Lidia Zielińska

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Lidia Zielińska (born 9 October 1953) is a Polish composer and music educator.

Biography[edit]

Lidia Zielińska was born in Poznań, Poland. She graduated from the State Higher School of Music in Poznań in 1979 after studying composition under Andrzej Koszewski. She also studied composition and electronic music in Poland and at 'Musicultura' in Breukelen, the M. Deutsch Symphonic Workshop in Paris, IRCAM courses in Kraków and the Polish Society for Contemporary Music courses in Rydzyna and Wzdów.[1]

Zielińska took a position as professor of composition at the Poznań Academy of Music, and worked as a violinist in the Poznań Philharmonic Orchestra and the Agnieszka Duczmal Chamber Orchestra. She also taught at the State Higher School of Visual Arts, Wrocław Academy of Music, and was a guest lecturer for summer courses in Poland, France, the Netherlands, Germany, Switzerland, Sweden, Belarus and Moldova.[2]

Zielińska received a number of prizes for her compositions in Poland, Yugoslavia, Germany, Switzerland and France. In 1993/94, she worked with the EuroMusicTheater project, and in 1994/95 was part of the Donau Ballet project. In 1995/96 she was the composer-in-residence at the Electronic Music Studio in Stockholm. She has also worked with the Eighth Day Theatre with Izabella Gustowska, Jan Berdyszak and Aleksandra Korejwo.

From 1982 to 1992, Zielińska was artistic director of the "Poznań Music Spring" festival. She has been a board member of the Polish Society for Contemporary Music, secretary of the Coordination Committee for Creative and Visual Art Circles, a member of the Polish Composers' Union, and a member of the "Warsaw Autumn" repertoire committee. She has been president of the "House of World Rhythms" foundation, and is co-founder of the Brevis music editions and Monochord quarterly.[3]

Works[edit]

Zielińska has composed for chamber ensembles, stage, orchestra, voice and solo instrument. She has also composed theatre and film music. Selected works include:

Stage
  • Listen, Joe, monodrama for mime, tape and orchestra based on Samuel *Beckett - 1978
  • Mrs. Koch, tragicomedy for solo voices, tape recorders, vocal and instrumental ensembles - 1981
  • Cascando, for actors and double mixed choir to a text by Samuel *Beckett - 1983/91
  • Huit heures de la vie des femmes, musical theatre for 9 performers - 1988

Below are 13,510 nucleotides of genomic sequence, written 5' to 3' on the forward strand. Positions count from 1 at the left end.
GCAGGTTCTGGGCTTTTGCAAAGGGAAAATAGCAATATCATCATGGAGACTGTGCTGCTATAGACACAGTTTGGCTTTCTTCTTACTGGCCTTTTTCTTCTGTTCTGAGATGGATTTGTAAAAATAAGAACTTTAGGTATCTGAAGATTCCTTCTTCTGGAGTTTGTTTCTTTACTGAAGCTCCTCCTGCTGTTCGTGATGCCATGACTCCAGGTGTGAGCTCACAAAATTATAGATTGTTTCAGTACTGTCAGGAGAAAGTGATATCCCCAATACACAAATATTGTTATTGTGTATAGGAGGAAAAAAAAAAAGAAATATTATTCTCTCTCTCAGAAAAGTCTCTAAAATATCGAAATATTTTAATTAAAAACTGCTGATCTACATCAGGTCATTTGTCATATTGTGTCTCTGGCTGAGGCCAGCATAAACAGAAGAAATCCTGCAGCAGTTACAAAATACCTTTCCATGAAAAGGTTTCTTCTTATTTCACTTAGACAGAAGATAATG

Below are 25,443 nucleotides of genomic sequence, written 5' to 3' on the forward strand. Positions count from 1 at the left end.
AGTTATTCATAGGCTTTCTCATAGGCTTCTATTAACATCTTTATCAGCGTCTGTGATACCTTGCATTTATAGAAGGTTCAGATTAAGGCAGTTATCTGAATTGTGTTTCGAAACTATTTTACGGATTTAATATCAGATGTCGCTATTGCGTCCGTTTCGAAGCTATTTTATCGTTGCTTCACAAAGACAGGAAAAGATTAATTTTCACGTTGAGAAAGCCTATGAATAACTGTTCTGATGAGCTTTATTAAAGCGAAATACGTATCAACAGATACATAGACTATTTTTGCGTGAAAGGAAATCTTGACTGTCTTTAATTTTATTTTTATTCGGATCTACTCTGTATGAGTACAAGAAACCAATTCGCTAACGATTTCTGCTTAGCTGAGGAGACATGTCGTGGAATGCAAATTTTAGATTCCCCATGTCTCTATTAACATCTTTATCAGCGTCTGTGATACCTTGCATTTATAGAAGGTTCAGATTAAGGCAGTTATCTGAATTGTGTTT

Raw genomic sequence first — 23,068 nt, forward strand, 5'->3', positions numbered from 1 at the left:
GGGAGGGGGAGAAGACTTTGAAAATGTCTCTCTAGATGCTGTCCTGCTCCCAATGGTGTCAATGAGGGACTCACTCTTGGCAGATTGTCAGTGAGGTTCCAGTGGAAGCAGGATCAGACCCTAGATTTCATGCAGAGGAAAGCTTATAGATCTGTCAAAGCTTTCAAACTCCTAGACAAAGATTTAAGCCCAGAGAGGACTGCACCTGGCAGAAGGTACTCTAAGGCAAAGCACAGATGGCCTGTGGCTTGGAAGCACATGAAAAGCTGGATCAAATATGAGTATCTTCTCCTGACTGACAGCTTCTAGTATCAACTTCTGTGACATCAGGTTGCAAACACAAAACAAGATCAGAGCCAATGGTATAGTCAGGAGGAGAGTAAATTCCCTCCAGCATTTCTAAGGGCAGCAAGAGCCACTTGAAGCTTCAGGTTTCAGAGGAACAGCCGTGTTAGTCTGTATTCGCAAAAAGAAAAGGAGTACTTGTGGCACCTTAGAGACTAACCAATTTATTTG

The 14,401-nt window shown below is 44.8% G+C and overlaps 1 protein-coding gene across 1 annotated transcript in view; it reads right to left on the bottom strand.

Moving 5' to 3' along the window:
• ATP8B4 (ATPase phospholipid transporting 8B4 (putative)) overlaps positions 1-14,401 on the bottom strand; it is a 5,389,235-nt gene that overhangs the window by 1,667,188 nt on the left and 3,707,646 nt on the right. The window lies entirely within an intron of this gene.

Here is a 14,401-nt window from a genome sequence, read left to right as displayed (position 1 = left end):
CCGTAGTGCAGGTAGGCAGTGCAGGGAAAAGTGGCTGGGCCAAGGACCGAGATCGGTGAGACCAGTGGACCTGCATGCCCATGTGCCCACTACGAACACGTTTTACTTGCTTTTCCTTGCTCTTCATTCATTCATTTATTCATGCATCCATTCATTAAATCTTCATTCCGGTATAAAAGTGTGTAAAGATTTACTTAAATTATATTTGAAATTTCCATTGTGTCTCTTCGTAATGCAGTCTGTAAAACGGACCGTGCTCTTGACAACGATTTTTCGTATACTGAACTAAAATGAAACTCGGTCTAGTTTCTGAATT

• The Same, performance - 1988
  • In the Field, minispectacle - 1990
  • Voices, performance - 1992
  • Zeitschlingen, sound spectacle - 1994
  • Venture Unknown, ballet - 1995
Orchestral
  • Violin Concerto - 1979
  • Farewell to Toorope for orchestra - 1981
  • Epitaph in memoriam Poznan June 1956 for orchestra - 1981
  • Fiction for orchestra - 1986
  • Little Atrophic Symphony for orchestra - 1988
Chamber music
  • Litany for string quartet - 1979
  • Minuten - Sonate for optional instrument - 1981
  • Two Dances for strings - 1981
  • Treaty for oboe quartet - 1982
  • Sonnet on the Tatras for 5 musicians - 1985
  • Pleonasmus for oboe, violin and string orchestra - 1986
  • String Quartet - 1988
  • Jacquard for 14 musicians - 1991
  • La Vetrata for young string orchestra - 1996
Solo instruments
  • Gagaku Lullaby for double bass - 1984
  • Glossa for violin or viola solo (1986)
Vocal
  • Concrete Music for choir and orchestra - 1987
  • Music for Holy Week for mixed choir and percussion - 1988
  • TOGO Unit for male choir and piano - 1995*
Electroacoustic
  • Artificial Cult for tape, video tape, neons and visual objects - 1985

Heldenleben.

  • Overheard and Spied on for audio tape, video tape and shadowgraph - 1986
  • Polish Dances According to Priest Baka for tape - 1986
  • Feature Piece for saxophone and tape - 1987
  • Musica humana or How Symphonies Are Born radio piece (Horspiel) - 1989
  • Graphic 2 for 10 instruments and live electronics - 1991
  • Fago for bassoon, double-bass, accordion and electronic keyboard - 1992
  • Short piece for flute and computer or computer and tape - 1992
  • Like These White Mice, radio piece - 1996
  • Expandata for percussion and tape - 1997
Mixed media
  • AKO, cartoon (together with Aleksandra Korejwo) - 1986
Music for children
  • Kaleidoscope - Passacaglia for percussion, slides and clapping hands, for children - 1987
  • Piece about Everything for percussion and children audience - 1988
  • Sound Museum, "live" installation for children - 1988
  • Soaked Music, with children audience, narrator, conductor and tape - 1993[3]

References[edit]

  1. ^ "Lidia Zielinska". Retrieved 27 September 2010.
  2. ^ Harley, Maria Anna (June 1996). "Composers' Corner: Notes on Polish Women Composers". IAWM Journal. p. 12. Archived from the original on 1 December 2009. Retrieved 27 September 2010.
  3. ^ a b "Polish Composers:LIDIA ZIELIŃSKA". Retrieved 27 September 2010.